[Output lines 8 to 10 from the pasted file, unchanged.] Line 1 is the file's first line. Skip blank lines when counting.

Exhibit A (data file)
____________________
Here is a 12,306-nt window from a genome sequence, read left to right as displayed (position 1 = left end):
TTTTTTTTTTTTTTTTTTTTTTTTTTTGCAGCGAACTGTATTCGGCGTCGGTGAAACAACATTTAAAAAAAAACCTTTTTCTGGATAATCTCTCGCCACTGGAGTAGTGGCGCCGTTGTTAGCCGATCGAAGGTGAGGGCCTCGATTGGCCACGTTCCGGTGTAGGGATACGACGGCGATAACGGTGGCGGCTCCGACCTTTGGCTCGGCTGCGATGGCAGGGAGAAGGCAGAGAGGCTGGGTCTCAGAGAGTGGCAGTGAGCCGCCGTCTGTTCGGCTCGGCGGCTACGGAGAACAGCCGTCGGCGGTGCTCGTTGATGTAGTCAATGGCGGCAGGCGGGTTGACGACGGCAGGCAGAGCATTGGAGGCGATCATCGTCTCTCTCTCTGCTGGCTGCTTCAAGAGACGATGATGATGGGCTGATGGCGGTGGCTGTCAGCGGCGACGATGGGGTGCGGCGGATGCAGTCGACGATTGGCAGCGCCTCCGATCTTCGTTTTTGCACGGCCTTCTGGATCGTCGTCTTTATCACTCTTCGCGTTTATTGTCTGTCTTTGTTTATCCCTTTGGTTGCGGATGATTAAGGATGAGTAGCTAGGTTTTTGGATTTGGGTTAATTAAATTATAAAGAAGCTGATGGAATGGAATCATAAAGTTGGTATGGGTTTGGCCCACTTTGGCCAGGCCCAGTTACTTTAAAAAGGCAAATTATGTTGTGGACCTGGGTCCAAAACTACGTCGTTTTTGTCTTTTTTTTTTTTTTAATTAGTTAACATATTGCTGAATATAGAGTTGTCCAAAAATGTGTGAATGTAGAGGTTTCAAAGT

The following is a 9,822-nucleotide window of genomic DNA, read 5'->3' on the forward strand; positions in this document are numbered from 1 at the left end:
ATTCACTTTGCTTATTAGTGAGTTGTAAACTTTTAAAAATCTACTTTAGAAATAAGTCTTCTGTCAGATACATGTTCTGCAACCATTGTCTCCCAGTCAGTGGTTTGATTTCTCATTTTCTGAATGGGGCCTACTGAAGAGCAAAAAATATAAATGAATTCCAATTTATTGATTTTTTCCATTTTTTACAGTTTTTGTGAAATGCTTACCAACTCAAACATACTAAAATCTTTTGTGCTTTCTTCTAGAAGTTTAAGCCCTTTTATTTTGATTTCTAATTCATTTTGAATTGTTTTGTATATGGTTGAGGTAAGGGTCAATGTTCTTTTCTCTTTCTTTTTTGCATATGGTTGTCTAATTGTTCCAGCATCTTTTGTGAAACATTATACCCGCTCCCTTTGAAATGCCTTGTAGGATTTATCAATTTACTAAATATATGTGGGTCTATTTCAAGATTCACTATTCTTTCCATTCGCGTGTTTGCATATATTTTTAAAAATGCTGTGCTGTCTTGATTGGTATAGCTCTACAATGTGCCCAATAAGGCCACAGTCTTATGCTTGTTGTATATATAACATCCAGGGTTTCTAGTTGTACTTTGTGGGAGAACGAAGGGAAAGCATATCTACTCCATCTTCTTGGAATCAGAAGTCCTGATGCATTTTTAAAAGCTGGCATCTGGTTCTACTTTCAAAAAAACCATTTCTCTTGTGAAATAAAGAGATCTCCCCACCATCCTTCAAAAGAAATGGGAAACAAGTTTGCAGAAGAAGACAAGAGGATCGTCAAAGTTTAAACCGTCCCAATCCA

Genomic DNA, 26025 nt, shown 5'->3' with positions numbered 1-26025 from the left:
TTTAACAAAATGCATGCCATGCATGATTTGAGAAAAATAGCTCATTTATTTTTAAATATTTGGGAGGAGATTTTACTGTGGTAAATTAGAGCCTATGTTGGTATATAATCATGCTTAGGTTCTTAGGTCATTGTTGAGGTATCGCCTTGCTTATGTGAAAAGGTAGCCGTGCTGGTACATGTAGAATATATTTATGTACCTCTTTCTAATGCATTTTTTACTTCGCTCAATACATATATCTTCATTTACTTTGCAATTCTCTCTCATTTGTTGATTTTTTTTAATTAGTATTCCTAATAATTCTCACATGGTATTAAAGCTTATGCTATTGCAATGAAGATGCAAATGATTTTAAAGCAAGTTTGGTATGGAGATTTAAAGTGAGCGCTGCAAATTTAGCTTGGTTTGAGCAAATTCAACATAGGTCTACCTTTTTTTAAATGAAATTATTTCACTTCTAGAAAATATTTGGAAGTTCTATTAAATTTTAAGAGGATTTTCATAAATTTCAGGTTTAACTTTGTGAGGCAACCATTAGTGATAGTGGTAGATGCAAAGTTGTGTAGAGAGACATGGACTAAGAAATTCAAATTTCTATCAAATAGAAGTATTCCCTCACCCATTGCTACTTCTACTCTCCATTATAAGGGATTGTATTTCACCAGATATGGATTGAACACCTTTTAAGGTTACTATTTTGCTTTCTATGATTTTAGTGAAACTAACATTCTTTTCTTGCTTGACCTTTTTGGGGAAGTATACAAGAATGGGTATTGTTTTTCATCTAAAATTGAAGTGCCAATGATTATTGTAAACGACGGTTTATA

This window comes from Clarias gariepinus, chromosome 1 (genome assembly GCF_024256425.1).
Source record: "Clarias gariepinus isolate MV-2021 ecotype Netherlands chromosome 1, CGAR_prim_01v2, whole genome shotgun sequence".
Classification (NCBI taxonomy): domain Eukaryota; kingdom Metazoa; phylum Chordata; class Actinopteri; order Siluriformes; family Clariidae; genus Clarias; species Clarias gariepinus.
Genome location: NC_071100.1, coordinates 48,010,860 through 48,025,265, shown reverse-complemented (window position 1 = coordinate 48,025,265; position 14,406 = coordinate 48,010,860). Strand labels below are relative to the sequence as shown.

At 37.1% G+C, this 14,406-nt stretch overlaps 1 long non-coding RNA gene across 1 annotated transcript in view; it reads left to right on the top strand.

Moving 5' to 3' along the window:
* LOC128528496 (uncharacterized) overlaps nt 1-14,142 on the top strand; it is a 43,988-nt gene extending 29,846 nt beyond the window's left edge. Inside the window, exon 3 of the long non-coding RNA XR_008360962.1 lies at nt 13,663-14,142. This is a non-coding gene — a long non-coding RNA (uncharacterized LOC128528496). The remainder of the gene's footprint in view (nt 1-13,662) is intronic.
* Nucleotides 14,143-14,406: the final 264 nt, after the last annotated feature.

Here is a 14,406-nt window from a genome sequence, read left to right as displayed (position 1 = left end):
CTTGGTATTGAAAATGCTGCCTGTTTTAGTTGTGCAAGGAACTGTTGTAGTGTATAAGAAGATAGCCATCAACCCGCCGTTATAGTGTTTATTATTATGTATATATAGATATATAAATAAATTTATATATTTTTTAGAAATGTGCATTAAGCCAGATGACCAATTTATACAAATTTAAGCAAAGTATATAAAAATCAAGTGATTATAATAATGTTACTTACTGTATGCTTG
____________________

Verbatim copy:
Source record: "Clarias gariepinus isolate MV-2021 ecotype Netherlands chromosome 1, CGAR_prim_01v2, whole genome shotgun sequence".
Classification (NCBI taxonomy): domain Eukaryota; kingdom Metazoa; phylum Chordata; class Actinopteri; order Siluriformes; family Clariidae; genus Clarias; species Clarias gariepinus.
Genome location: NC_071100.1, coordinates 48,010,860 through 48,025,265, shown reverse-complemented (window position 1 = coordinate 48,025,265; position 14,406 = coordinate 48,010,860). Strand labels below are relative to the sequence as shown.